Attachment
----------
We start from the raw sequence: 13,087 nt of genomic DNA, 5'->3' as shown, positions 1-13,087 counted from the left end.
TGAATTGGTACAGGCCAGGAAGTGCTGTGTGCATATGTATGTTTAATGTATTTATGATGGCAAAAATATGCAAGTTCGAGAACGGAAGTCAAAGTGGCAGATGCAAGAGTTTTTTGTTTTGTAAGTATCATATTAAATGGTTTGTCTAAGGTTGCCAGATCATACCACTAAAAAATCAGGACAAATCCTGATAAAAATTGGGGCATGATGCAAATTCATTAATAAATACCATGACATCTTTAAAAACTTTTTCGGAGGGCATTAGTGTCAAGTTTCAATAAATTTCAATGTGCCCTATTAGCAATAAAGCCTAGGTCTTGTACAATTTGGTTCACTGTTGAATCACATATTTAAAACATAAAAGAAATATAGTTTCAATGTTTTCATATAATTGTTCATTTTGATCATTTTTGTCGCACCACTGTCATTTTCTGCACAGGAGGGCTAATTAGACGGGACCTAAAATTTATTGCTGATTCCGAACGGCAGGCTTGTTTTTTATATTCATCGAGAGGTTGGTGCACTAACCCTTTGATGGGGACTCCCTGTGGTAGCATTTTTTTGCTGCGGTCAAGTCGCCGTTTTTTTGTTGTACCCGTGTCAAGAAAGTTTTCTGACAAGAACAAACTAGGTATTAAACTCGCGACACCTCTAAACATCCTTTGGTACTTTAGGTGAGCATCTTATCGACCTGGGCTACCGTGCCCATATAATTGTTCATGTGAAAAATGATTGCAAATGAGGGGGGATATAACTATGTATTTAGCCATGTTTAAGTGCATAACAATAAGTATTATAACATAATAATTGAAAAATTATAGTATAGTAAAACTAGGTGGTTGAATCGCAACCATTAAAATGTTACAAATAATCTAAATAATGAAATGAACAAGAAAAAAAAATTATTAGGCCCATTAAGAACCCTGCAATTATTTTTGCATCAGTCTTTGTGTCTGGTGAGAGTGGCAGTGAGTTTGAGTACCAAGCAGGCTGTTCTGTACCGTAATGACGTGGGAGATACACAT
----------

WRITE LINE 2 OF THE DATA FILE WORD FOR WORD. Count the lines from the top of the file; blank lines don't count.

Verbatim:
TGAATTGGTACAGGCCAGGAAGTGCTGTGTGCATATGTATGTTTAATGTATTTATGATGGCAAAAATATGCAAGTTCGAGAACGGAAGTCAAAGTGGCAGATGCAAGAGTTTTTTGTTTTGTAAGTATCATATTAAATGGTTTGTCTAAGGTTGCCAGATCATACCACTAAAAAATCAGGACAAATCCTGATAAAAATTGGGGCATGATGCAAATTCATTAATAAATACCATGACATCTTTAAAAACTTTTTCGGAGGGCATTAGTGTCAAGTTTCAATAAATTTCAATGTGCCCTATTAGCAATAAAGCCTAGGTCTTGTACAATTTGGTTCACTGTTGAATCACATATTTAAAACATAAAAGAAATATAGTTTCAATGTTTTCATATAATTGTTCATTTTGATCATTTTTGTCGCACCACTGTCATTTTCTGCACAGGAGGGCTAATTAGACGGGACCTAAAATTTATTGCTGATTCCGAACGGCAGGCTTGTTTTTTATATTCATCGAGAGGTTGGTGCACTAACCCTTTGATGGGGACTCCCTGTGGTAGCATTTTTTTGCTGCGGTCAAGTCGCCGTTTTTTTGTTGTACCCGTGTCAAGAAAGTTTTCTGACAAGAACAAACTAGGTATTAAACTCGCGACACCTCTAAACATCCTTTGGTACTTTAGGTGAGCATCTTATCGACCTGGGCTACCGTGCCCATATAATTGTTCATGTGAAAAATGATTGCAAATGAGGGGGGATATAACTATGTATTTAGCCATGTTTAAGTGCATAACAATAAGTATTATAACATAATAATTGAAAAATTATAGTATAGTAAAACTAGGTGGTTGAATCGCAACCATTAAAATGTTACAAATAATCTAAATAATGAAATGAACAAGAAAAAAAAATTATTAGGCCCATTAAGAACCCTGCAATTATTTTTGCATCAGTCTTTGTGTCTGGTGAGAGTGGCAGTGAGTTTGAGTACCAAGCAGGCTGTTCTGTACCGTAATGACGTGGGAGATACACAT